Hi, everyone. Good day. I hope you're enjoying the talks and workshops here at UXDX so far today, I'm going to share about our experience as Quipper about handling sudden growth. I am Kristine Joy Paas and you can reach me by this handle on GitHub and on social media. So, I'm currently an Engineering Manager at Quipper. I mostly work with Ruby, Ruby on Rails, JavaScript Unix systems and Kubernete's. My hobbies during the pre-COVID era were traveling and swimming and they helped me relax from the very stressful rigors of the job. And unfortunately, we cannot do those now because of their restrictions. So, recently I've been reading a lot and watching series and movies via Netflix basically, and this photo was taken in both sides and South Korea, a couple of years back with my friends. So, Cats love Busan and so I also love cats by the way, and I hope to come back here soon. So, my company is Quipper. So, we are an ed-tech company. One of our services that we offer is learning management system. So, this is used by teachers, students, and even parents for education. So, yeah, that's for our company and our agenda for today is first, our company state early 2020, and the challenges we had last year, our response, the results of our efforts there, the future, and some of the takeaways from the experience. So, in early 2020, the first couple of months there, we just finished our restructuring. So, this was a very big decision for us. So, we decided to split the Japanese business from the rest of the global businesses. So, the implication of this in the product is we had to do a code split. So, that means we made a copy of the code base and basically go our own way from there. So, as part of the global product team our goal was to develop features for the global markets. And we had the product roadmap ready for this. And why did we have to do this big decision? Mainly, it's because of the difference in academic calendars. So, what makes it complicated when you're in the ad tech business, especially if it's used by schools, is that you cannot release very, very big changes on the platforms while the school year is ongoing. So, because of the different academic calendars in different countries, that's make it a lot complicated and because of that that affects our business sustainability. And that's why one of the reasons we had to do this. But then on March, 2020. And I think this affects everyone of us in the world now. So, the COVID situation were said, and many countries had to go on lock down, including Philippines and Indonesia, where we have our operations. So, we had to switch to our work from home set up. And everything had to be done online. This was not the big change for the product team as we work from home once in a while, as well, but for the other departments and our clients, it's a very big change. And in effect, our users also had to adapt to the situation. So, if before our services were most mostly used for as a supplemental service. So, things like assignment to give the students for them to answer after class now they use our services for synchronous education. And if before the teachers only send corporate contents, their students, now they also create their own. For example, the exams. For the departmental exams, they have to actually align the contents of the exam based on what they teach their students. So, that's why they have to customize their content. So, they have the grade, their own content on our platforms. So, to illustrate this change in behavior, let's see that usage pattern in 2019 and 2020. So, for the teacher you were saying there's really not much changed. There was a spike, a bit of spikes here and there but and here in 2020, there's a drop here which I assume is their lunchtime, but basically that trend is similar. However, if you check, if you see the students’ pattern, it's a really big difference and students were more active in 2019 in the evening. So, that supports the behavior that they only were answering their assignments and Quipper after their classes and come 2020, this usage pattern of the students closely mirrors the usage pattern of the teachers. So, they are using it at the same time. So, synchronously. We also observed the change in the number of classes. The top one is the graph for teachers and the bottom one is for the students. So, we had our lock down around the middle of March. And as you can see, it's like overnight me, we already have a drastic increase in our usage. So, it dwindled down around May, but the Philippines school calendar ends type here around April or May. So, this change was expected. So, for the students, it was the same pattern, but it looks very small compared to the teachers but that's because at this time only the existing clients were using. And finishing their contract for the year, but around August and September new clients came in and they started using more of our services. So, these changes brought about a lot of challenges and it has effects on our product. So, the first is that there was a higher demand for features, the facility online education in the US at the start of the year after the code split, we had a product roadmap ready, but because of this change, we had to revisit that roadmap and reprioritize and check which ones should be prioritized to match with the demand of the teachers and students. And the second is that there is a higher traffic as explained before, and it's not just because of the increase in the number of users, but they are spending a lot more time on our platforms. So, for example, if teachers were just a sending assignments with contents prepared by Quipper, now they also had to author their own contents there. So, they had in turn, they had to use our systems for a longer time. And the third one is that more bugs were discovered with increased usage because they weren't covering a lot more use cases. And frankly, some of this are things that we didn't design for, we had to fix those because they were adapting and we had to adapt to how they use our systems too. And since the usage is synchronous, we had also to fix and address these issues with a higher urgency it's because if they experience an issue while they are doing class, it already just disrupts the entire flow of the class. And at the same time around August when the new school year started and some of the private schools started in August, but the public schools which have a much higher population were scheduled to start in October. However, in September, we already had incidents in the week. It was hard to use our platforms. So, the challenge for us was to address this issue. From September until October, we had like less than a month to make the system stable. So, some of the things that were experienced during those incidents, some of the main symptoms were slow access on some pages, which eventually led to errors. The second, this lead delivery of activities to students. So, for the second one, imagine the situation where you have a class from 9:00 AM to 11:00 AM and the teacher sending a quiz to students. So, when the teacher sends the quiz, the students, they are expecting to receive it right away. But what happened was it was taking a long time. So, there were some cases in which they were not able to receive it within the schedule class. So, it was a really big disruption in their class though. So, what we found that caused this, first there was slow performance on the DB so, we had to optimize this further. There was no CDN or content delivery network set up on some platforms so we had to set that up. Next is that auto scaling set up didn't work because it was based on the assumptions that were not true anymore. So, we improved the scaling based on the observed patterns, based on the data and considering the peak times. So, some more details on our response, this was our reaction. Everyone was really panicking because we were getting a lot of feedback from the users. We felt we were not ready for this and we didn't expect to grow as fast. If your business grows too fast, the problems go too fast as well. So, we had to really do something about this. So, on the platform side, we had these efforts that we call platform optimization efforts. The reasons why we had to do this is that we realized that by focusing on developing features, we had less attention on scalability and because we focused on that we also accumulate that technical debt and now it started to be that bad. And lastly, then new features are useless, no matter how flashy it this, but if users cannot use our core features, it's going to be useless. So, which led to our decision to put the freeze on developing new features and focus on improving our systems for the mean time. So, I was chosen to lead the efforts and we broke it down to three main focus points. As an engineering manager, and I said that my main focus is on the technical part, but we also have to maintain communications and the operations. So, for the technical part of the efforts, our purpose was to prevent these accidents from happening again. So, we had to do a lot of things like clean up code, remove unnecessary requests because we observed our web clients and some mobile clients were sending unnecessary requests to the API which just adds a load to our systems, but eventually the client apps don't use that data. So, we removed those. A third is we improved performance by various techniques like caching and plus one fixes, algorithm improvements and others. And next is we studied our data and we set up auto-scaling and scheduled scaling based on those. And we also ensured that the apps had enough resources so that we don't crash. And lastly, we had to improve the database for higher capacity. So, everything we had to do within a month and to be honest, it wasn't finished and it's still an ongoing effort, but we had to do what we had to do with the time given to us. The second is the communication. So, the goal for the communication part is to keep everyone on the same page. So, first before we proceed when the technical things that we had to do, we needed to agree on the timeline with everyone, from the product, the business, the support, and at the same time, we also communicate it to the users about the things that we are doing so that they are assured that we are doing things to improve their experience. And third is we set up our weekly check up with the platform teams so that we can maintain cross-platform communication while we are changing a lot of code. Because what has been happening before is that the platform teams were doing their own thing. And some, most of the time communication is forgotten. And the fourth one is that we compiled common issues encountered so that the support officers can respond to users faster. And also, this issue stakes a lot of time to investigate some of the issues we had to investigate for an entire day, or sometimes get even to multiple days. And we had the focus on improving our system. So, this is like time better spent on that. We did this also so that the devs can focus on enhancing our systems. Lastly, we created an incident management flow so that everyone is up to date on the status of incidents that may happen. So, basically, we had like a single source of truth when there's an incident happening. And so that it's not chaotic where people are communicating on different channels. And for the operations, our goal was to recover from the incidents as quickly as possible. So, the main thing that we had to do for this is to have developers on standby on a rotation basis from 6:30 AM, because that's when the teachers start to get active. So, this was a big sacrifice for the devs, especially because we usually start our work at 9:00 AM or 10:00 AM in Philippine time. So, starting at 6:30 is are really, really early for most of us. So, what are the results of this. First is that there were much less crashes on our applications. The red bars here are the error occurrences. And when we had incidents in September, as you can see, it was crashing a lot, but before October came, we were able to stabilise the system. And when the big schools came in in October, it was already stable. Okay. Second is we improved the overall response time. This is a result of all the things that we did to optimize the system. And it's been on a downtrend since we started it and we are pushing to maintain this trend. So, it's a continuous improvement. And the next ones for me that there were no major incidents says despite increasing usage. So, we were actually crossing our fingers when October came that we hope this thing doesn't happen and good thing it didn't. Not to the extent that we had in September. So, our scaling system worked perfectly with the new configurations because it was based on the data of the current situation. And the third is the cross-platform communications. So, the platform teams feeling like that, we have the weekly updates. Because aside from giving other teams a heads up of what they are doing, they also learn from each other what the other teams are doing. And they also adapt some processes to their own teams. And fourth is that we raised awareness on how developments in different departments affect each other. It's not just the product team in educating the business and support on how we do things but we also learn from them how they respond to crisis. So, it was really a big win for us, and we manage the traffic at peak times, but the war is not yet over. So, it's an ongoing improvement. And actually, in October, there was a small thing that was still happening. So, there were degradations at some points of the day at one time in October and we found that we hit our limit of comparing usage. So many students and teachers were using at that exact time. And we found that our system's capacity he was hit. So, we have to do something to increase that capacity and that was already increased, but we are still ongoing and further improving that, because if we want to grow our business, we have to allow more people to access our systems at the same time. And other things that we need to do is to establish workflows and processes. So, some of this we had to like think on our feet. To solve the problems, but moving forward, it's not enough. We have to establish workflows and processes for that and the second is to improve our incident response process. The first time we used the incident management flow that we developed was a bit chaotic and people were still confused. So, we found some points of improvement on that, and we hope that the next time we use this, although it's not good. If we get the use it, I hope it's more organized. And the next would be to switch from being reactive to proactive. We survived the crisis because of the efforts that we made, but it was a very reactive response because we waited that for the things to happen before thinking of ways to solve it. In the future, we would like to be more proactive in a sense that we will anticipate things that can go wrong and already have some plans in place to resolve them when they happen. And fourth is that to have changes on an organizational level from the lessons learned. And as I said earlier, we learned from different teams how we handle crisis. Because of that, it opened the communication line, not just within the product team, but with other departments. And so, we have to make some improvements in our systems, from the things that we've learned from each other. To summarize everything, here are some big takeaways from the experience. So, first is that data is your friend, always analyse the data to make the sound decisions. And especially, when in an unfamiliar territory like these things that we experienced, no one had really the exact experience in that. It's like we were blind, but checking the data and analyzing it would make us see what's really happening and that helped us prioritize and decide on things more confidently. And second is to not procrastinate in technical issues. They will come back to bite you when you are less prepared. So, don't wait for them to snowball. We’re a young company, so growth is very important and many startups also focus on growth, but we shouldn't forget this because later on, when, when we get the big users that we want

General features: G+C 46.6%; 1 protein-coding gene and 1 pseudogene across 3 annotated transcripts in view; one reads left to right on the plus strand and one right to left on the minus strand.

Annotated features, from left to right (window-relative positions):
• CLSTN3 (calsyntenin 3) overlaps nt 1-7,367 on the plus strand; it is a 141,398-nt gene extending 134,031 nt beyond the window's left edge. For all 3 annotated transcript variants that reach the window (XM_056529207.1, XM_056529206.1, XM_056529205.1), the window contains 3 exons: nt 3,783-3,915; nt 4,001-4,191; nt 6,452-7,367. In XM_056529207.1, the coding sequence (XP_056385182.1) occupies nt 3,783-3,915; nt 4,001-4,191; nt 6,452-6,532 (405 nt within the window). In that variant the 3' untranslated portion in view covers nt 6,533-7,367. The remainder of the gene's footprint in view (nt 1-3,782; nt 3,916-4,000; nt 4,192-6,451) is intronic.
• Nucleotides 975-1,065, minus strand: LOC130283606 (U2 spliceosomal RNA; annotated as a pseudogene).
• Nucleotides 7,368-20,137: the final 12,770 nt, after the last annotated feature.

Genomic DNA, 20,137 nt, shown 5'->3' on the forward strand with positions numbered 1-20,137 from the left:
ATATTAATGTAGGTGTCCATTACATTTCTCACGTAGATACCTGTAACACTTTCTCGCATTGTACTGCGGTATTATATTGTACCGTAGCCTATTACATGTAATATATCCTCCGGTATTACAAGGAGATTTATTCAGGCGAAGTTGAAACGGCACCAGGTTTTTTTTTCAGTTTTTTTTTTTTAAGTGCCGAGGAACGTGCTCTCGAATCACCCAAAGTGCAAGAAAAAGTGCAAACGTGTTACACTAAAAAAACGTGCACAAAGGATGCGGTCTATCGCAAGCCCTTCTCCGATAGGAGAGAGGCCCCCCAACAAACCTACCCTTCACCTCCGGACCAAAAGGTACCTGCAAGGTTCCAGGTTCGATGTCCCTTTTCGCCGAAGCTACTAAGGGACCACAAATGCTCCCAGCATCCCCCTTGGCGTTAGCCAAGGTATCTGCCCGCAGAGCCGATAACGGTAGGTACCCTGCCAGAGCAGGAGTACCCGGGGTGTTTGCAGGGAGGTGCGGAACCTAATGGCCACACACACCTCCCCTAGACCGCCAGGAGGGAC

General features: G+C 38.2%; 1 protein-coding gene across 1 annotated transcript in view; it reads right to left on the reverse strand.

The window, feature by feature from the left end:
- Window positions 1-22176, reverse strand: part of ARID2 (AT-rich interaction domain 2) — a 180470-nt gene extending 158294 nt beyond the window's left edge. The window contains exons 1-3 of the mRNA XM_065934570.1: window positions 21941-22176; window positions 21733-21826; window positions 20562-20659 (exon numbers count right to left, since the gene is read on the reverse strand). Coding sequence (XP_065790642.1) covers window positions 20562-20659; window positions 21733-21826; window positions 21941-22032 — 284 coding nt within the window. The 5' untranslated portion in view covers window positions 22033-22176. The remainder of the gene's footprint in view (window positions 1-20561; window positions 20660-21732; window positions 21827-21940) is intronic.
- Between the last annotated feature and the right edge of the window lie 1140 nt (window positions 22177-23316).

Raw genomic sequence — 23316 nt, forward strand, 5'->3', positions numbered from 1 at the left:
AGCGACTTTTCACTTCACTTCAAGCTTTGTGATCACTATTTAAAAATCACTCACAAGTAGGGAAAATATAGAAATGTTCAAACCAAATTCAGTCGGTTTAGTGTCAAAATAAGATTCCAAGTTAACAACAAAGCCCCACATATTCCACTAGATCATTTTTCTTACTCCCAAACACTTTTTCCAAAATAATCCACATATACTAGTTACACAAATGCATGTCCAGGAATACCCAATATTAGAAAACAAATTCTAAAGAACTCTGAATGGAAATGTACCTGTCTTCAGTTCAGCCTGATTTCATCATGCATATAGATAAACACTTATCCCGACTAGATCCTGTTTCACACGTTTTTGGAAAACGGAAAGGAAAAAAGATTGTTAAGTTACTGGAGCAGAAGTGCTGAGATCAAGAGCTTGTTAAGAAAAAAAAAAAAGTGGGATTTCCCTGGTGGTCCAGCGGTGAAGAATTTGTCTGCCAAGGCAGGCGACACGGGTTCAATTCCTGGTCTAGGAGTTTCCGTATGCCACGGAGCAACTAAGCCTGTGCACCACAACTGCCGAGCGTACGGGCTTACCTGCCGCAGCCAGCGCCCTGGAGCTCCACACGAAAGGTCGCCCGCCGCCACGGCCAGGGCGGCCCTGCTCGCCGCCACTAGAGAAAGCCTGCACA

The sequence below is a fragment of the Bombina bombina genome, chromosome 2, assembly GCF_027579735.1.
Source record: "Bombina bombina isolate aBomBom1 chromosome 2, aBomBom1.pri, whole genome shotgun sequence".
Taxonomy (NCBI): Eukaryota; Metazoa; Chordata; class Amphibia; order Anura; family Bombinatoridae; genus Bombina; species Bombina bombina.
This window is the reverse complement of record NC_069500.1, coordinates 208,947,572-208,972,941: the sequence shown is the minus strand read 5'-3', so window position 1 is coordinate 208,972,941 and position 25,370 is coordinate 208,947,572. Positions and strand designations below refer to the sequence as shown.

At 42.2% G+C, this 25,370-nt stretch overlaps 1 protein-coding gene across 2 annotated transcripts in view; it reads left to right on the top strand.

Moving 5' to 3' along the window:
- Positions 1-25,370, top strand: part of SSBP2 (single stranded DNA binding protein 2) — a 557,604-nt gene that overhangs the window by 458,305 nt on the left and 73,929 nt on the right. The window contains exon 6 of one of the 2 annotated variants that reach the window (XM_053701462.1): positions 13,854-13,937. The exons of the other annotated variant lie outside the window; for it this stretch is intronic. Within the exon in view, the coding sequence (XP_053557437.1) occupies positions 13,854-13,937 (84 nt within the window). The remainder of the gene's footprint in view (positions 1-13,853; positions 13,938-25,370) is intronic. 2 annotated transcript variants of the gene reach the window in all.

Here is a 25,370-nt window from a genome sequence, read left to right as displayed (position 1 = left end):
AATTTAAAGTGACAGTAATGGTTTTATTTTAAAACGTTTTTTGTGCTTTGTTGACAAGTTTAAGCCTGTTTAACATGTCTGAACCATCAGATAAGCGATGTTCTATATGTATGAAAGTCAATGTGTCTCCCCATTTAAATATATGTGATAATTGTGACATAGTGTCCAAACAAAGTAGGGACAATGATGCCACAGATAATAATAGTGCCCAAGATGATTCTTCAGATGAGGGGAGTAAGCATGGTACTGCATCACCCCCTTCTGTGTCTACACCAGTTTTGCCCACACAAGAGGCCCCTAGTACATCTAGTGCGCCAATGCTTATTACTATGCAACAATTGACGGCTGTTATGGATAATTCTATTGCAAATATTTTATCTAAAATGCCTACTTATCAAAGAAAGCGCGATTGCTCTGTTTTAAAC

it's going to bite us back. So, yeah, don't procrastinate and at least allocate some resources to, to pay back the technical debt. And third is we can prepare all we want. We can have roadmaps, we can have different workflows processes and plans, but there will always be situations which we are not prepared for and we'll be caught off guard. So, we must learn to think on our feet and learn to adapt basically. And fourth is be decisive for the users. So, in Quiper one of our values is user first. So, we think what is good for the users. And well, in the company we like the order, but sometimes cascading decisions and discussions through that process can be costly. And in our situation, we had less than a month to solve the problems. If we decide and decide in one week, two weeks that's time that we could already use to solve a lot of issues. So, we had to be decisive on this and we just made the call and owned whatever the result of that is. So, yeah, this is not always applicable but, in our experience, this is one of the situations in which you need to decide quickly. I hope you have learned a lot from the experiences that I've shared, and this is not the only challenge that we face and as I said earlier, we are continuously learning and continuously improving. So, if you want to improve and grow with us be a distributor of wisdom and join us. So, we are looking for some members of our product team in Japan, Indonesia and the Philippines. And if you are interested, please visit our career page at career.quipper.com. Thank you everyone. And I hope you've learned a lot.